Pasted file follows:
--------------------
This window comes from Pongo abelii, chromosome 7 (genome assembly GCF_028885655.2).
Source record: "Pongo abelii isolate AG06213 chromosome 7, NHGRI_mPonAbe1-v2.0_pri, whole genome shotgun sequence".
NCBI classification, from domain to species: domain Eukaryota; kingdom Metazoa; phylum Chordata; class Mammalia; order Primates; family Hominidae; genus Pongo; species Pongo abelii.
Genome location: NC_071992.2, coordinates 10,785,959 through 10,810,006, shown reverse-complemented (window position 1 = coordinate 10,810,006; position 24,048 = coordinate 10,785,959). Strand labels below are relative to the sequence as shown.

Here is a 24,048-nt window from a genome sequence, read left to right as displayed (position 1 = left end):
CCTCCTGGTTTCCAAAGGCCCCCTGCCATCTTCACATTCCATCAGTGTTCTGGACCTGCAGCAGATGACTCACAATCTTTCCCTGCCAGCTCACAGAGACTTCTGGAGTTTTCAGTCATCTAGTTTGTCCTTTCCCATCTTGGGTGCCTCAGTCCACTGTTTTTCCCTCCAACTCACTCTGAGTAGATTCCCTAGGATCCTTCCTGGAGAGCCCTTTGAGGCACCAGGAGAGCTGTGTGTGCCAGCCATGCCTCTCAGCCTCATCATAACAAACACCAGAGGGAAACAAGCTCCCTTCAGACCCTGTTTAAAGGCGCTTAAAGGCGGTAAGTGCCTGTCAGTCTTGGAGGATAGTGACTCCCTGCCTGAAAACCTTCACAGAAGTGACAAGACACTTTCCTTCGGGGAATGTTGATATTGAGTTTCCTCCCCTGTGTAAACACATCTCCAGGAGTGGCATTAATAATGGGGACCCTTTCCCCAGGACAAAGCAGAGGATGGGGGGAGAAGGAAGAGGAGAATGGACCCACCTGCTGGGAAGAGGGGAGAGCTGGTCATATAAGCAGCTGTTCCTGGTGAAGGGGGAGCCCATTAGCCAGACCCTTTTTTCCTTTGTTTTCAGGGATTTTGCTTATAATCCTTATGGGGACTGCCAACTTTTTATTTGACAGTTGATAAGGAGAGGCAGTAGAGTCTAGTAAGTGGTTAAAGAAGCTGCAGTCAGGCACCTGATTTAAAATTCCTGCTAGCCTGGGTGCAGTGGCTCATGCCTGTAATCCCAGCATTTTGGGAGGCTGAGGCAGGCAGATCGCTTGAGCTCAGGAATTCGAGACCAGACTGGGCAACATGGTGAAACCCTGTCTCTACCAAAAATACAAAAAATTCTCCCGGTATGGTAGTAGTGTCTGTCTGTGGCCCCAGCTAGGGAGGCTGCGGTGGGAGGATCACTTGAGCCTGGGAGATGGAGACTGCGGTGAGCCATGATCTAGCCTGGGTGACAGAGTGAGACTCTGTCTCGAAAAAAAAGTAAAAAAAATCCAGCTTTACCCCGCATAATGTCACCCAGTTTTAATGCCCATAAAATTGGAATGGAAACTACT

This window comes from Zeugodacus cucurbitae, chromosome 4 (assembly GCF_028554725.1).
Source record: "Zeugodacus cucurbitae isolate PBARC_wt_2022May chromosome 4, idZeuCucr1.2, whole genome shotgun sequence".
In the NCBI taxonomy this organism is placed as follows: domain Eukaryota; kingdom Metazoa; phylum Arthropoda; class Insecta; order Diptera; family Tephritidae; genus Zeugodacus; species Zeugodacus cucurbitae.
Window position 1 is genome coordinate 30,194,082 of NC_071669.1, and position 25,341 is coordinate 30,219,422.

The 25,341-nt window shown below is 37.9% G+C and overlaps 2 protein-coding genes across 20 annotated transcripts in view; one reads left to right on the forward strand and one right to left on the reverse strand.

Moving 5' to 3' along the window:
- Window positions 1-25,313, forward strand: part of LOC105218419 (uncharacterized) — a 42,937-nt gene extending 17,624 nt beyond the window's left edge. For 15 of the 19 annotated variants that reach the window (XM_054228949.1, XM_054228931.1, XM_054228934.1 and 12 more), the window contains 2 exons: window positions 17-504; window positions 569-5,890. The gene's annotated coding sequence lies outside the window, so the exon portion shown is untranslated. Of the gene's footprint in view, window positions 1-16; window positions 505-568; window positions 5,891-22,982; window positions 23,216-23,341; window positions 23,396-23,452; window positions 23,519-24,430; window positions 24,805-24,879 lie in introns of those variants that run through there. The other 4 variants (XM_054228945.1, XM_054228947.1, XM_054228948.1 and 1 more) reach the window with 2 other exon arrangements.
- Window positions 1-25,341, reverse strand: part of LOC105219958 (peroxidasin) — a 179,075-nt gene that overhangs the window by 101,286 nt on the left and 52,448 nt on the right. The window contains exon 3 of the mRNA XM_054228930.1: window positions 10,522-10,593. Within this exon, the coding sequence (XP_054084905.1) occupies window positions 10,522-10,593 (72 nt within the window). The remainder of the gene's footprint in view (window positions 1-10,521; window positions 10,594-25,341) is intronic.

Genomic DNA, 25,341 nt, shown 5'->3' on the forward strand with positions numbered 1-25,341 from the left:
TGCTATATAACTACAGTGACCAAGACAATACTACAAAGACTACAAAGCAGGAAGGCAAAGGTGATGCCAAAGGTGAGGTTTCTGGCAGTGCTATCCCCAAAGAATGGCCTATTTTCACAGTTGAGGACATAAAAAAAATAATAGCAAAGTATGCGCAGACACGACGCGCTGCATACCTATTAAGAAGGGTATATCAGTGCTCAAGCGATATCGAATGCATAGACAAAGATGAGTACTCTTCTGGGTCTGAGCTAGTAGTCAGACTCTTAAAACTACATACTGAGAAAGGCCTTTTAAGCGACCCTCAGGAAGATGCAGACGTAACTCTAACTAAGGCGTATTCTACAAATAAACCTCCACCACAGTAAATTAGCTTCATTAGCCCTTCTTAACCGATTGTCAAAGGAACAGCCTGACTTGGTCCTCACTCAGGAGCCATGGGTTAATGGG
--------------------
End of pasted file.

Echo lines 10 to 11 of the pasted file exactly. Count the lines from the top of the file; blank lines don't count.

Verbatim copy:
Window position 1 is genome coordinate 30,194,082 of NC_071669.1, and position 25,341 is coordinate 30,219,422.

The 25,341-nt window shown below is 37.9% G+C and overlaps 2 protein-coding genes across 20 annotated transcripts in view; one reads left to right on the forward strand and one right to left on the reverse strand.